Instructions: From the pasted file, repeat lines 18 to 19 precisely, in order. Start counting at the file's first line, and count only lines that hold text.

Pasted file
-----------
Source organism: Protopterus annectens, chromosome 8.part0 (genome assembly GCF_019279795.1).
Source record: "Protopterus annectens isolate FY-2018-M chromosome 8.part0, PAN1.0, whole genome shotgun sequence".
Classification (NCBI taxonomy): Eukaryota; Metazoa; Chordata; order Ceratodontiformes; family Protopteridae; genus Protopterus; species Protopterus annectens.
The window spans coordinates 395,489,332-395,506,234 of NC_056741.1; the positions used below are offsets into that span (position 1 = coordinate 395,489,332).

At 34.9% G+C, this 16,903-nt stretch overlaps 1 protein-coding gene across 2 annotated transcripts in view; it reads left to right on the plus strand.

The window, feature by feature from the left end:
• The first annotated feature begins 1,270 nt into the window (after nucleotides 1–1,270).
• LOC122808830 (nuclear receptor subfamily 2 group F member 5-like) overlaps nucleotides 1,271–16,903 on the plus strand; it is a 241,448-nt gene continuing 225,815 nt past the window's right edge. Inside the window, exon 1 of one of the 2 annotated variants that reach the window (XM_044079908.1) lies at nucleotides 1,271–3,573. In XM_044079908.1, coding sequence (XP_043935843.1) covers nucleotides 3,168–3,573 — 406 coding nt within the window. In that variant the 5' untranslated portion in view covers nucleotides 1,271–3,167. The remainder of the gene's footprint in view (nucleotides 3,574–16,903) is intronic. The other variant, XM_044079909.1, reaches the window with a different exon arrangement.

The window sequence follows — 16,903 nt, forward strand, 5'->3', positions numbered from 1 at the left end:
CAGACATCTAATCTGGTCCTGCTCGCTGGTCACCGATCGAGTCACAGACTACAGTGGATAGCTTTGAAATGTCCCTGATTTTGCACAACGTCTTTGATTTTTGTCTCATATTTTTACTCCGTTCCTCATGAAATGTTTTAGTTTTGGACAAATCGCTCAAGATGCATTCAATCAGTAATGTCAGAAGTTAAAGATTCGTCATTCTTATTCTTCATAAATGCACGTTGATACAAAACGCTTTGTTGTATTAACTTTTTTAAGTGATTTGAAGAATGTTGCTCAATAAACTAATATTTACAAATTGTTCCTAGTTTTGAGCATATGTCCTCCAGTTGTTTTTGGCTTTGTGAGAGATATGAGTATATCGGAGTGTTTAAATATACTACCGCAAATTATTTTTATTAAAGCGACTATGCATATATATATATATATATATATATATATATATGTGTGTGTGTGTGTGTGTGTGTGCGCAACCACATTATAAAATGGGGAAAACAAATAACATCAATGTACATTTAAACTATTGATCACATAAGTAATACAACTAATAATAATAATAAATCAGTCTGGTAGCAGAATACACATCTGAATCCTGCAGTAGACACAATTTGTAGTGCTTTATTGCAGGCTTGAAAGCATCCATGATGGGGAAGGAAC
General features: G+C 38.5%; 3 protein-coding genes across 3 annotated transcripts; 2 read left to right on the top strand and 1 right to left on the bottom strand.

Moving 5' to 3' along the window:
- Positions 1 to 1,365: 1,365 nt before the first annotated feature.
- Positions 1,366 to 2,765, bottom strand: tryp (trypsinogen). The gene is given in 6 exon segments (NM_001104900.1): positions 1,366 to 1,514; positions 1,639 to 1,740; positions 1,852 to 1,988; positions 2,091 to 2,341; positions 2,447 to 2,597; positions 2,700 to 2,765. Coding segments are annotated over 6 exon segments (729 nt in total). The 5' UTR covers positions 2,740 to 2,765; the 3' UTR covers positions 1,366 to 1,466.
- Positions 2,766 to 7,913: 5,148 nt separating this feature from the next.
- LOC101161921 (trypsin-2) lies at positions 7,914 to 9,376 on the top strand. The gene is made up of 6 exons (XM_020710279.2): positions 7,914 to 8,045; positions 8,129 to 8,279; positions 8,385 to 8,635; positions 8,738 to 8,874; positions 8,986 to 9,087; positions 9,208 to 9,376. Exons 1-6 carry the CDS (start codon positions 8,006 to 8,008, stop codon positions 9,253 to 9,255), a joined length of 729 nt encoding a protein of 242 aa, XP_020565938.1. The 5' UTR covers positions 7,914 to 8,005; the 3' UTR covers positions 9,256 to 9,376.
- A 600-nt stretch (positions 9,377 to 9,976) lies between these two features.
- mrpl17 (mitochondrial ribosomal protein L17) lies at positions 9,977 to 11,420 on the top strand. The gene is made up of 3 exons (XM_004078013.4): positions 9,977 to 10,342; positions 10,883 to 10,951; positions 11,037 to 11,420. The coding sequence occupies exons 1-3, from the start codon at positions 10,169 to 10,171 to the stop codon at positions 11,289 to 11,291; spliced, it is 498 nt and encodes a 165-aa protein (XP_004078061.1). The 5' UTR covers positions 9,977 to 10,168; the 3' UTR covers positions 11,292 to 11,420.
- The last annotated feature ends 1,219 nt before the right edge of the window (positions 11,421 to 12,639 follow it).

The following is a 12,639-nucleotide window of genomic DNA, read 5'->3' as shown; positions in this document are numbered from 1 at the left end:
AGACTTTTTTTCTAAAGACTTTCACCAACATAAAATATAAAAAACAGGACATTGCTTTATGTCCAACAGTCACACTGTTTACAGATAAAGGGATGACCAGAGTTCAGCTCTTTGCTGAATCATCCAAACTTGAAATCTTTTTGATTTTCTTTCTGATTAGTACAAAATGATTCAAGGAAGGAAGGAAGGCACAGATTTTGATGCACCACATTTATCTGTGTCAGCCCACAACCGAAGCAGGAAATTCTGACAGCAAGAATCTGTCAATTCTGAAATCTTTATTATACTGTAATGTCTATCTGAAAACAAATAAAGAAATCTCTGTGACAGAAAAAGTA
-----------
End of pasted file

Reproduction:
- mrpl17 (mitochondrial ribosomal protein L17) lies at positions 9,977 to 11,420 on the top strand. The gene is made up of 3 exons (XM_004078013.4): positions 9,977 to 10,342; positions 10,883 to 10,951; positions 11,037 to 11,420. The coding sequence occupies exons 1-3, from the start codon at positions 10,169 to 10,171 to the stop codon at positions 11,289 to 11,291; spliced, it is 498 nt and encodes a 165-aa protein (XP_004078061.1). The 5' UTR covers positions 9,977 to 10,168; the 3' UTR covers positions 11,292 to 11,420.
- The last annotated feature ends 1,219 nt before the right edge of the window (positions 11,421 to 12,639 follow it).